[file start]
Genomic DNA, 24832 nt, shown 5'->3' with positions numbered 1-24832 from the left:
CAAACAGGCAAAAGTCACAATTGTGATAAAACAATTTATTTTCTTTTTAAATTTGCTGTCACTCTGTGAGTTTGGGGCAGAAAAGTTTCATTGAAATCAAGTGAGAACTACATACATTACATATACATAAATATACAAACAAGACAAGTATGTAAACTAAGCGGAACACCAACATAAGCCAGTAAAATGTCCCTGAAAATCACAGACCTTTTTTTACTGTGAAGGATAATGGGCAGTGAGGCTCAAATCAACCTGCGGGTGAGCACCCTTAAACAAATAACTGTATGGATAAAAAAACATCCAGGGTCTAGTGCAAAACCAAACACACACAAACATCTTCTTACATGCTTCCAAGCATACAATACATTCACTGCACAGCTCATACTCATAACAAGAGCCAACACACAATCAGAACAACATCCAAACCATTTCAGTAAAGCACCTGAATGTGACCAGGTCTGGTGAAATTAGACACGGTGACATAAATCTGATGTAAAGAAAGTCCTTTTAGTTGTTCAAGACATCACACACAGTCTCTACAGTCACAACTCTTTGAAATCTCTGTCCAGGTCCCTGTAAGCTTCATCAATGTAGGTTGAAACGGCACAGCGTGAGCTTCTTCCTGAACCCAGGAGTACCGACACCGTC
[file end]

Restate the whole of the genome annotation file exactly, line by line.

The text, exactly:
Genomic DNA, 24832 nt, shown 5'->3' with positions numbered 1-24832 from the left:
CAAACAGGCAAAAGTCACAATTGTGATAAAACAATTTATTTTCTTTTTAAATTTGCTGTCACTCTGTGAGTTTGGGGCAGAAAAGTTTCATTGAAATCAAGTGAGAACTACATACATTACATATACATAAATATACAAACAAGACAAGTATGTAAACTAAGCGGAACACCAACATAAGCCAGTAAAATGTCCCTGAAAATCACAGACCTTTTTTTACTGTGAAGGATAATGGGCAGTGAGGCTCAAATCAACCTGCGGGTGAGCACCCTTAAACAAATAACTGTATGGATAAAAAAACATCCAGGGTCTAGTGCAAAACCAAACACACACAAACATCTTCTTACATGCTTCCAAGCATACAATACATTCACTGCACAGCTCATACTCATAACAAGAGCCAACACACAATCAGAACAACATCCAAACCATTTCAGTAAAGCACCTGAATGTGACCAGGTCTGGTGAAATTAGACACGGTGACATAAATCTGATGTAAAGAAAGTCCTTTTAGTTGTTCAAGACATCACACACAGTCTCTACAGTCACAACTCTTTGAAATCTCTGTCCAGGTCCCTGTAAGCTTCATCAATGTAGGTTGAAACGGCACAGCGTGAGCTTCTTCCTGAACCCAGGAGTACCGACACCGTC